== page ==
Music

NYC’s Imaginary People drop raucous video for ‘Renegade’

Unleash raucous art-pop video for new track ‘Renegade’

Taken from forthcoming album ‘Alibi’ due later this year

New York City’s post-punk, art-rock ensemble Imaginary People return with an irreverent, amphetamine-fuelled new track ‘Renegade’, lifted from the band’s forthcoming album ‘Alibi’ due later this year.

After beginning the campaign for their third full-length album back February 2020, Imaginary People had to hit the pause button due to the Covid-19 pandemic. The official video for Renegade’, which was directed by Imaginary People’s Dylan Von Wagner, is out today. On the video Dylan Von Wagner says, “After spending two nights in jail for trespassing in an empty warehouse we found the “right” one and performed an exorcism! Thank you and please just listen.”

‘Renegade’ is now on all streaming platforms. The release follows up the album’s two pre-release singles, ‘Hometown’ and ‘Crazy Eight’. ‘Hometown’ was described by PopMatters as “landing somewhere between ’80s stadium rock (The Alarm, War-era U2) and latter day saints such as the War on Drugs.” Both songs are available now to stream and share on streaming services.

Any music worth its salt will reflect the times it’s made in. It’ll absorb the atmosphere of everything around it, hold up a mirror to what’s happening in the lives of the people who made it and also the wider world outside. That’s exactly what Alibi, the band’s third full-length does. It is, as frontman Dylan Von Wagner, explains, a response to the cultural civil war that he sees unfolding all across the USA.

That cultural dystopia bristles through Alibi’s 11 songs. Recorded by Phil Weinrobe (Nick Murphy, Pussy Riot, Stolen Jars) at Rivington 66 in the band’s home of New York City, as well as upstate with Eli Crews at Spillway Sound in the Catskills, and mixed by Eli Crews (Tuneyards, Deerhoof, Xylouris White at Figure 8 in Brooklyn. This is an album that shimmers with a twisted beauty, which feeds off all of that disturbing substance and turns it into something both harrowing and beautiful.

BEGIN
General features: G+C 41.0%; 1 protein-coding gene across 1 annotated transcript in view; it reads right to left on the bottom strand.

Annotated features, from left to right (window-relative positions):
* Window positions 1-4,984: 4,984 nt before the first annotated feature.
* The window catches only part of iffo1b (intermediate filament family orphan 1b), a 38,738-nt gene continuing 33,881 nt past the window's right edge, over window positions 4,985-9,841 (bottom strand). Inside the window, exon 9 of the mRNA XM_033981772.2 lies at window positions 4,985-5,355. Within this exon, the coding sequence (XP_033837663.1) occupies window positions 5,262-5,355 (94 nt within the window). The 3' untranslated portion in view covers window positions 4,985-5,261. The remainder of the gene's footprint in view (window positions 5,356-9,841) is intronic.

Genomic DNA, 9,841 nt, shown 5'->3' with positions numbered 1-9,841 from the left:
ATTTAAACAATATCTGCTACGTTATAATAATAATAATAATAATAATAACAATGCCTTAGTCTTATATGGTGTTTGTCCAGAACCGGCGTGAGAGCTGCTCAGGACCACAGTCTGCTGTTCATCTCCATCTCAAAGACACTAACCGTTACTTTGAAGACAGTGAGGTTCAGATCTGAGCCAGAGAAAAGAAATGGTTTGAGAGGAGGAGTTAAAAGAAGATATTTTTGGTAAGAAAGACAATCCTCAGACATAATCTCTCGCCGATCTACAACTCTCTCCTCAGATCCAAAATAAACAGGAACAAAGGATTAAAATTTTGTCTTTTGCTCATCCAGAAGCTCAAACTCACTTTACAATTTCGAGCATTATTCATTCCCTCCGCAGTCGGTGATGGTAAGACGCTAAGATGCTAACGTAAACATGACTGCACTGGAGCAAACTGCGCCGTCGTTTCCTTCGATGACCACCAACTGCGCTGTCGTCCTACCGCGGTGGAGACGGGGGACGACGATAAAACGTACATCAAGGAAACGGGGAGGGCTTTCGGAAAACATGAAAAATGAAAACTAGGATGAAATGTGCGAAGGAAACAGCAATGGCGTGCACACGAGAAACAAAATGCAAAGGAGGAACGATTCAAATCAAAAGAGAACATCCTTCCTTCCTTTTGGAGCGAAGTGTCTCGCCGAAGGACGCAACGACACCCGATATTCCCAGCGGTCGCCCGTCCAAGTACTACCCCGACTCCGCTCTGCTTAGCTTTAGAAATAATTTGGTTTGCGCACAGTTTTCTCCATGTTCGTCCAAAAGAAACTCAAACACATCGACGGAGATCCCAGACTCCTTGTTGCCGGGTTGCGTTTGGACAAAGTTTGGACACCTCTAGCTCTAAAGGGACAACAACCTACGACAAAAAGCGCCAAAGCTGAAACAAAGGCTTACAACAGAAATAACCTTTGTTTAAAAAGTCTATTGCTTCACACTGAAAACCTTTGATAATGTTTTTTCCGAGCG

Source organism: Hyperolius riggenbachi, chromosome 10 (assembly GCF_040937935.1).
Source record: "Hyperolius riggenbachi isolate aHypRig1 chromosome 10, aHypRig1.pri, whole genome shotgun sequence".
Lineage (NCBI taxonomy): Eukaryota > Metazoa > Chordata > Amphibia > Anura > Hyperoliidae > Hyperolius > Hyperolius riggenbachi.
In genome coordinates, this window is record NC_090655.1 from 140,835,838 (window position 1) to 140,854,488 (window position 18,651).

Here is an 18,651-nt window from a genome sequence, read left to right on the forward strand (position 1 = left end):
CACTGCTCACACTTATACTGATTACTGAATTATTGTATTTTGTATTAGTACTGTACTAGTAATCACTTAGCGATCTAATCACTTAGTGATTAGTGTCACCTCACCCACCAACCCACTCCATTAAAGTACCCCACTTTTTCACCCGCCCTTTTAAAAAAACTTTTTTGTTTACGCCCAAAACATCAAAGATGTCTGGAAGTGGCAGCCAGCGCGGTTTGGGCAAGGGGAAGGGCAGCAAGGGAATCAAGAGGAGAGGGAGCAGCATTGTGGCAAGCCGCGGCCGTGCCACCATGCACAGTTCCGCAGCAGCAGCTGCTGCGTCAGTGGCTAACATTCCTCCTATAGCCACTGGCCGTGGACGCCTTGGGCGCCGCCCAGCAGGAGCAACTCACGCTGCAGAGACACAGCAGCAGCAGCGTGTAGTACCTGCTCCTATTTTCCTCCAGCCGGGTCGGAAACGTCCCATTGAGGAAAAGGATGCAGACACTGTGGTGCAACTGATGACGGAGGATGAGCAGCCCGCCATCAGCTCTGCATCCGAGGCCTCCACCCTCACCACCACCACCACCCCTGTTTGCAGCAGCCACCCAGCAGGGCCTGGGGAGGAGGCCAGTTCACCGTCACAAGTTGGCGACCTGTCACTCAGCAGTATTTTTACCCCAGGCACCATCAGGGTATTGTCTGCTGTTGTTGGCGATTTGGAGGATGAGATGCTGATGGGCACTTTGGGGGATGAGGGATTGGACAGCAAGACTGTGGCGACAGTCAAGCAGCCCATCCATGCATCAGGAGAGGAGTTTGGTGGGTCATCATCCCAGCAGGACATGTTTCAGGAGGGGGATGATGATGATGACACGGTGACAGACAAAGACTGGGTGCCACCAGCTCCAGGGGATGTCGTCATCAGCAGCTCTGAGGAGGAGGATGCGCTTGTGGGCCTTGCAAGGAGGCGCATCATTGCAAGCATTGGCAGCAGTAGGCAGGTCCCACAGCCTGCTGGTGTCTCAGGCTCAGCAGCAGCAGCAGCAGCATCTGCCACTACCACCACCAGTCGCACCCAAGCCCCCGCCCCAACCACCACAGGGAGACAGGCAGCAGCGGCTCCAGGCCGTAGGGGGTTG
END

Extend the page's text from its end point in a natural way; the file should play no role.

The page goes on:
As such, the band – completed by Mark Roth (guitar), Justin Repasky (keys/synth), Kolby Wade (drums), Bryan Percivall (bass/synth), and with additional synth work by Grant Zubritsky – have not just perfectly captured the times in which this record was written, but have managed to turn the nightmare of the modern world into something truly exquisite, pitting emotional vulnerability against an almost resigned stoicism. Just listen to the way that Von Wagner’s voice trembles on opener “It’s Simple” – the tenderly mournful opener written minutes after the singer watched the gun massacre at Stoneman Douglas High School unfold on live television – or the tentative fragility and dark romanticism of “Bronx Girl”, which manages to still be hopeful in a world without hope. Elsewhere, the jittery “Neon Age” rails against a world in which people present a different version of their lives to society in order to impress them.

“It’s a giant sh*t on Instagram,” Von Wagner says matter-of-factly. “I have no problem with people using it, but everybody’s just making up their life to be their own little movie, and I think it’s making a lot of people mentally ill.”

“It’s about what happens when your town is replaced with something that seems to sway on the benign and it kind of leaves you with this dread,” explains Von Wagner. “It’s all spread out in this cookie cutter mold, and the town doesn’t have its own personality – just another brush stroke on the bland canvas of suburbia.”

While there are glimpses of light throughout the darkness that permeates every aspect of Alibi – one that captures the nature of what humanity has become – and while its songs do reflect the harsh, bleak reality of being alive – and of the coldness and meanness of the big city, especially when the world feels like it’s collapsing – it also manages to exist on its own, and on its own terms.

“Imaginary People are just in our own little world,” says Von Wagner. “I don’t think we really participate, we live in New York and it was made here, but we just keep to ourselves. I don’t know where this stuff comes from or why I feel this way and write this shit. I feel like it’s a weird addiction that I can’t shake, and I don’t think any psychoanalysis is going to shed light on it.”

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